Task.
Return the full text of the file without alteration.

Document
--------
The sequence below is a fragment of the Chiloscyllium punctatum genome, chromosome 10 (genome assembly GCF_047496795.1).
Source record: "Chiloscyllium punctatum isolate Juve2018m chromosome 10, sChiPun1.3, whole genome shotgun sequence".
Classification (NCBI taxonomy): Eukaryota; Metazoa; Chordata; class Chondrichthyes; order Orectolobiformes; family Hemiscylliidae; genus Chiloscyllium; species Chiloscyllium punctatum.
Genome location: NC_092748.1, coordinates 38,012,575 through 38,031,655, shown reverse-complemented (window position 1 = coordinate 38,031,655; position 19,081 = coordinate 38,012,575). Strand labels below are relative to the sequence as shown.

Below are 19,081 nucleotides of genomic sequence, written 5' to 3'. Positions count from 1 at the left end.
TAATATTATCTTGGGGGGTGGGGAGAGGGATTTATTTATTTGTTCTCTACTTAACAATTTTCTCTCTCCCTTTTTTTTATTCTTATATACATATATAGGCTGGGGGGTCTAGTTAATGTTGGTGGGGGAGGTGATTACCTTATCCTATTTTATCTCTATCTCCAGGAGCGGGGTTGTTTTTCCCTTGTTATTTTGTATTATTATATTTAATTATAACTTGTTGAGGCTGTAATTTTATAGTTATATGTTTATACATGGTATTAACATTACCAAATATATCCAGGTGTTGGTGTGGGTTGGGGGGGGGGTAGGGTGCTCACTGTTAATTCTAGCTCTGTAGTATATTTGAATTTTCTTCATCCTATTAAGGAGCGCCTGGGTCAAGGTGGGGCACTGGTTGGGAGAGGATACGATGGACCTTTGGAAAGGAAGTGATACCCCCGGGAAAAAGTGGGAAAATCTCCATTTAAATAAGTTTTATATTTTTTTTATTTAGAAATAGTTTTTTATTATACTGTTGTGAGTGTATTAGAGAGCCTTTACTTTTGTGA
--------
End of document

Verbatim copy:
The sequence below is a fragment of the Chiloscyllium punctatum genome, chromosome 10 (genome assembly GCF_047496795.1).
Source record: "Chiloscyllium punctatum isolate Juve2018m chromosome 10, sChiPun1.3, whole genome shotgun sequence".
Classification (NCBI taxonomy): Eukaryota; Metazoa; Chordata; class Chondrichthyes; order Orectolobiformes; family Hemiscylliidae; genus Chiloscyllium; species Chiloscyllium punctatum.
Genome location: NC_092748.1, coordinates 38,012,575 through 38,031,655, shown reverse-complemented (window position 1 = coordinate 38,031,655; position 19,081 = coordinate 38,012,575). Strand labels below are relative to the sequence as shown.

Below are 19,081 nucleotides of genomic sequence, written 5' to 3'. Positions count from 1 at the left end.
TAATATTATCTTGGGGGGTGGGGAGAGGGATTTATTTATTTGTTCTCTACTTAACAATTTTCTCTCTCCCTTTTTTTTATTCTTATATACATATATAGGCTGGGGGGTCTAGTTAATGTTGGTGGGGGAGGTGATTACCTTATCCTATTTTATCTCTATCTCCAGGAGCGGGGTTGTTTTTCCCTTGTTATTTTGTATTATTATATTTAATTATAACTTGTTGAGGCTGTAATTTTATAGTTATATGTTTATACATGGTATTAACATTACCAAATATATCCAGGTGTTGGTGTGGGTTGGGGGGGGGGTAGGGTGCTCACTGTTAATTCTAGCTCTGTAGTATATTTGAATTTTCTTCATCCTATTAAGGAGCGCCTGGGTCAAGGTGGGGCACTGGTTGGGAGAGGATACGATGGACCTTTGGAAAGGAAGTGATACCCCCGGGAAAAAGTGGGAAAATCTCCATTTAAATAAGTTTTATATTTTTTTTATTTAGAAATAGTTTTTTATTATACTGTTGTGAGTGTATTAGAGAGCCTTTACTTTTGTGA